How did you go from rural electrification projects to joining SunAsia Energy and founding PSPA?
I was hired by the US government to be the country director of the rural electrification project under the Department of Agriculture. The electrification project was not really far from agriculture because it’s still in the rural sector. The difference is that we were dealing with solar which involves engineering, a hard science, unlike agriculture, which is biological science, a different field altogether.
But what made the transition easier for me was the fact that I was not dealing with megawatt-sized power-plants, but small solar systems that you would put up on the roof of a poor household who only needs light. In a way, the rural electrification project provided me with an education of how the technology works and how it benefits people on a small scale.
When the renewable energy law was passed and the implementing rules were approved, I knew that it was time to move to the commercial side of renewables. So I left rural electrification work, having understood the technology and been a part of the drafting committee for the Renewable Energy Law of 2008, the Feed-in Tariff Rules of 2012, and the Net Metering Rules of 2013. I knew the rules, and so it was easier for me to go into solar. At that time there was no experts of solar… none!
There were very few of us who were studying and starting; no one was dominant over the other. We had to organize the alliance and work together. If I didn’t do it, somebody else would; it was just a matter of time. I saw the benefits of solar in the islands, I saw how it changed the lives of people in the provinces. I knew solar would be good for the economy and for the energy sector. So there was no doubt in my mind and I was convinced that setting up PSPA was the right path to take.
Could you tell us more about SunAsia’s latest projects?
We do utility scale, megawatt sizes—large, commercial farms. We are currently doing four projects together: 50 MW, 40 MW, 30 MW and 20 MW. These projects will not be in rural areas but just outside major cities because the land is cheaper outside the city with more space for solar farms.
Most recently, SunAsia Energy has collaborated with a consortium of European investors, led by Urbasolar of France, who plan to invest nine billion Philippine peso (~US$202 million) into 100 MW worth of projects, beginning with the 30 MW solar power station in Victoria, Negros Occidental.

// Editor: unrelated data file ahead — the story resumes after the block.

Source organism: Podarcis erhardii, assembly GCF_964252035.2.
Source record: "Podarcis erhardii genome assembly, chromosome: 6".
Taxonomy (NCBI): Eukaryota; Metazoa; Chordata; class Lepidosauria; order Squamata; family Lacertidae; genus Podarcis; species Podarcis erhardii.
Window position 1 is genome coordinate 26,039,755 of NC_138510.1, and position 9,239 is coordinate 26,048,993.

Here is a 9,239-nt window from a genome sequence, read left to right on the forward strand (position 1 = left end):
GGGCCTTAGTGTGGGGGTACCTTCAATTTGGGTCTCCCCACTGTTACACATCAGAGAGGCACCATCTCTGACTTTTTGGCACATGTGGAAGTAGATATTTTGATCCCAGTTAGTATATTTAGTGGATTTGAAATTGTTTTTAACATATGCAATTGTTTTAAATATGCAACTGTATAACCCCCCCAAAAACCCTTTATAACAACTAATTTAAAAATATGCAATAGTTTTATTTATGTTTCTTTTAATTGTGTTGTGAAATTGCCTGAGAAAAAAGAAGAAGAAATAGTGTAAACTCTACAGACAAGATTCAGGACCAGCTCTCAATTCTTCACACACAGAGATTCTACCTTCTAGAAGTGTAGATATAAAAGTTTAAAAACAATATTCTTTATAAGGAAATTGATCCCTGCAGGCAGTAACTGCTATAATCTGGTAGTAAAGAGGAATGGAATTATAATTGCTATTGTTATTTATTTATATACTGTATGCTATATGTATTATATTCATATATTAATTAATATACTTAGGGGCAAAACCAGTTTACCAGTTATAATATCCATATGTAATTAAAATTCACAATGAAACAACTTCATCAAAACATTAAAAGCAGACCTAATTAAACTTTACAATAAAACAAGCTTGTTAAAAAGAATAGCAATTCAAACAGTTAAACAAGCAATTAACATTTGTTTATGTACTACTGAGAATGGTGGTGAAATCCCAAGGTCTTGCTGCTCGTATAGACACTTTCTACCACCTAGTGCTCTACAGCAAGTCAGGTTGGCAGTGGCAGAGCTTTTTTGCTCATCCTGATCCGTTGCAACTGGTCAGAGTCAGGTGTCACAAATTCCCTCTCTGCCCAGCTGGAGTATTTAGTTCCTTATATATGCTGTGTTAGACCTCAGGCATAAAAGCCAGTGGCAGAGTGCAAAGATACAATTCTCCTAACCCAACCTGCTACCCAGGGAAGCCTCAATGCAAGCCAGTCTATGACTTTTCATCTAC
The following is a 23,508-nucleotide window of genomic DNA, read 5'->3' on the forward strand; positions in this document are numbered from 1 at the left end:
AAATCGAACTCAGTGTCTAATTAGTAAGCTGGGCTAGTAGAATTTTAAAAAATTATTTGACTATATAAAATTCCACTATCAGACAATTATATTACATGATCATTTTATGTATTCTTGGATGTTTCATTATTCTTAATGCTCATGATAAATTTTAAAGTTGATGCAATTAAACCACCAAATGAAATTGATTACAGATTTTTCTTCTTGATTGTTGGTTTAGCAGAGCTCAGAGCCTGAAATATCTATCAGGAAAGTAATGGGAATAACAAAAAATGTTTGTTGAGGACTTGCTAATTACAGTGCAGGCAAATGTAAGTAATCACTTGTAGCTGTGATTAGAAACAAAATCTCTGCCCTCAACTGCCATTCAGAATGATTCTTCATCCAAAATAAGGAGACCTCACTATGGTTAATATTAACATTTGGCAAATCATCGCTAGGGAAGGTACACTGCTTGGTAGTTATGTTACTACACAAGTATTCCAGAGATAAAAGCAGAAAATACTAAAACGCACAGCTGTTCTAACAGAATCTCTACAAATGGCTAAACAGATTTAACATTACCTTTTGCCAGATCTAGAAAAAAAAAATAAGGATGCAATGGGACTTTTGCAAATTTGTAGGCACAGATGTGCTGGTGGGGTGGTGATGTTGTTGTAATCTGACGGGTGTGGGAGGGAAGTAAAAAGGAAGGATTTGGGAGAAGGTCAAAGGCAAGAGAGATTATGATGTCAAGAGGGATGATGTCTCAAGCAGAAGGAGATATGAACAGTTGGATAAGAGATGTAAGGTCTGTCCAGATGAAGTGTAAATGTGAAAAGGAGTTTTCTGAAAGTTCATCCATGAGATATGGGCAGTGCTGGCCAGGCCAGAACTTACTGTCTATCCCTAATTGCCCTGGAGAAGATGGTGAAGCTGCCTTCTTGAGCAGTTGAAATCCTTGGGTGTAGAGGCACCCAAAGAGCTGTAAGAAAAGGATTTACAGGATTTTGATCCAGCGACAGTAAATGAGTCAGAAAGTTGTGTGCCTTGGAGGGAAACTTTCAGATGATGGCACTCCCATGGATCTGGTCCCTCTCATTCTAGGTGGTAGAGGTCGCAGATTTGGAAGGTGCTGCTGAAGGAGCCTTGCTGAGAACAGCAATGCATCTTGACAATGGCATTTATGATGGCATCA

What are some of the latest solar technologies that you’re most excited about?
I think that the technology we should be excited about is storage, batteries. Solar power would really take off if we had better and less expensive batteries. But I think it’s only a matter of time—remember, just a decade ago we never expected batteries to power our phones and laptops in the way they do today. There were problems initially, but scientists and researchers solved them.
And once the storage issue is resolved, then solar becomes base-load—we don’t need to dispatch power only in the morning, we can dispatch at night. And therefore if that happens, we can bid farewell to the grid.
What are the hurdles before solar technologies can be widely implemented everywhere?
One problem is that there are too many panel manufacturers, some good, a lot bad. Also, the value of a well-made solar panel has not really sunk into the consumer. You can offer to install solar for a dollar and another will offer to install it for 20 cents. But the consumer doesn’t understand the difference in the engineering between the two and only decides based on price. So what is the barrier? I would say it is the standardization of components and different technology standards.
Do you think the Philippines will take the lead in the shift to renewable energy?
At the moment, the Philippines is doing well but it is not yet a world leader. Among the emerging economies, Thailand is still the leader—their installation target is 2 GW. We’re only one-fourth of that for solar. So really, we have to be more aggressive.
We’ve had experience in geothermal energy since the 1970s and we’re number one next to the US. We are also strong in hydroelectric and wind power. But we’re not quite there yet in the solar sector.
Rather than manufacturing, I think we will be the installers of the world. Our strength is manpower: we’re the manpower of the region, we provide services to the region. So I think that’s where we will most likely be good—designing, engineering, installation, evaluating, business modeling, but not manufacturing. We have not yet proven our leadership in that respect. We’ll leave [manufacturing] to China, they’re better at that.
What can developing nations learn from the Philippines in terms of its successes in solar?
Well, build first! We’re the only country and geographical area that built first before being issued a purchase agreement. Nowhere in the whole renewable energy space will you find that policy. Because it’s very high risk, and yet large scale megawatt plants are being built right now.
This article was first published in the print version of Asian Scientist Magazine, January 2016.
To read more, subscribe to Asian Scientist Magazine in print and receive four issues of Asian Scientist Magazine delivered directly to your mailing address for 12 months, inclusive of taxes and postage.